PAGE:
Psychological Impact of Homelessness, Immigration, and Discrimination

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Psychological Impact of Homelessness, Immigration, and Discrimination The world continues to become more diverse every day. Everything from education, business, and communities are learning to accept multicultural practices in order to push forward in this changing world. However, there are people that hold negative views of others different from them and contribute to those that have issues as the result of bad treatment. Homelessness, Immigration, and Discrimination are all sociopolitical factors that may hinder the psychological development, distress, and behavior on a culturally diverse individual. This paper will attempt to define and address potential issues an individual may face as a result of the three sociopolitical factors. Homelessness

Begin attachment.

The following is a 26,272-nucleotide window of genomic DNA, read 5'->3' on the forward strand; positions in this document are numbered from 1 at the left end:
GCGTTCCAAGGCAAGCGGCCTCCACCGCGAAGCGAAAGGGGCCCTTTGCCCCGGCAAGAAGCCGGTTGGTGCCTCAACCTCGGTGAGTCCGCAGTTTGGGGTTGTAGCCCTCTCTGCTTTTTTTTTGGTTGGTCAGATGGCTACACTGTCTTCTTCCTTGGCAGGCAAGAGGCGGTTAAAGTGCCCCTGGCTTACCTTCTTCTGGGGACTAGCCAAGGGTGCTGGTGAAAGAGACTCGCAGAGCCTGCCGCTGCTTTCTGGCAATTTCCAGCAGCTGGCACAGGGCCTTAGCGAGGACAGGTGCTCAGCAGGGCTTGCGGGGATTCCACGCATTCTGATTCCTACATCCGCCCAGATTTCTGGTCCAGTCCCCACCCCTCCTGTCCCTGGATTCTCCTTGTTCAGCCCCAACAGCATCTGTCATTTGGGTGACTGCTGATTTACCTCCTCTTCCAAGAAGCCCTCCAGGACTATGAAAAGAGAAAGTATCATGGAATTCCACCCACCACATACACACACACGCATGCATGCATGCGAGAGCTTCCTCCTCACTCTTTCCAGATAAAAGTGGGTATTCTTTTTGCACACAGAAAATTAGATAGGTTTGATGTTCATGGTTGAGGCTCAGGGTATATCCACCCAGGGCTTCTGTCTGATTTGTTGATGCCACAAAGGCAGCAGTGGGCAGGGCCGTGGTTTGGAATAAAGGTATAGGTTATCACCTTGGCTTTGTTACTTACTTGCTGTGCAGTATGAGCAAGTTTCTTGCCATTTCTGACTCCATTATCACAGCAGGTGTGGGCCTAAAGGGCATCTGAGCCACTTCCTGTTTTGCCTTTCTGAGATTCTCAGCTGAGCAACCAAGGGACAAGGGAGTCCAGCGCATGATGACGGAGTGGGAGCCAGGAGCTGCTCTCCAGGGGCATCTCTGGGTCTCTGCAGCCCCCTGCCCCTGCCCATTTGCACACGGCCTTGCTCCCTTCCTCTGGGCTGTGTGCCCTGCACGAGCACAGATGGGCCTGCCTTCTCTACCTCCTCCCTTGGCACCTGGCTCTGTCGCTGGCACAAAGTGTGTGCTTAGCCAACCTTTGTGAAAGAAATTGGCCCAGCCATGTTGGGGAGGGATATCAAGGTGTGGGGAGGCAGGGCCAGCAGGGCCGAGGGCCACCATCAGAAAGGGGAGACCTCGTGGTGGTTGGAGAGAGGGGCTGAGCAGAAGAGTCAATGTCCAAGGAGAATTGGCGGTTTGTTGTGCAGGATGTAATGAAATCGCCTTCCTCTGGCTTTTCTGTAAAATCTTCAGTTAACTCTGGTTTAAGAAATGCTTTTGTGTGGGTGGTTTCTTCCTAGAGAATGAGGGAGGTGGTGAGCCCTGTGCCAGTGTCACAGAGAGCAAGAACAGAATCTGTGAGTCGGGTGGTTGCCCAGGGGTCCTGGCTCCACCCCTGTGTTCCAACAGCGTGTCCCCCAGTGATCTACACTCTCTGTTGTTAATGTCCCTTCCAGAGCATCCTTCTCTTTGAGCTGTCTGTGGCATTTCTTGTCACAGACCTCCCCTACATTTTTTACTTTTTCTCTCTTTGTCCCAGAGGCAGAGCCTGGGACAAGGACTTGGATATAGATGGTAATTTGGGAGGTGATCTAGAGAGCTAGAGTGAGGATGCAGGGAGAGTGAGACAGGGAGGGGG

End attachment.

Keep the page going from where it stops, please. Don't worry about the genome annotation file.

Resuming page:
Homelessness is generally defined as an individual that doesn’t have a fixed, regular and adequate night time residence. “On any given night in America, anywhere from 700,000 to 2 million people are homeless, according to estimates of the National Law Center on Homelessness and Poverty” (Almanac of Policy Issues, 2004). In December 2000, the US Conference of Mayors reported that the homeless population is made up of about 50 percent African-American, 35 percent white, 12 percent Hispanic, 2 percent Native American, and 1 percent Asian. The report indicated that single men and women were 57 percent of the population, while families with children accounted for 36 percent. Veterans make up an astonishing 40 percent of the homeless men accounted for. The 2008 US Conference of mayors reported that main causes for homelessness for people with families were lack of affordable housing, poverty, and unemployment. For singles, the three most vital factors were substance abuse, lack of affordable
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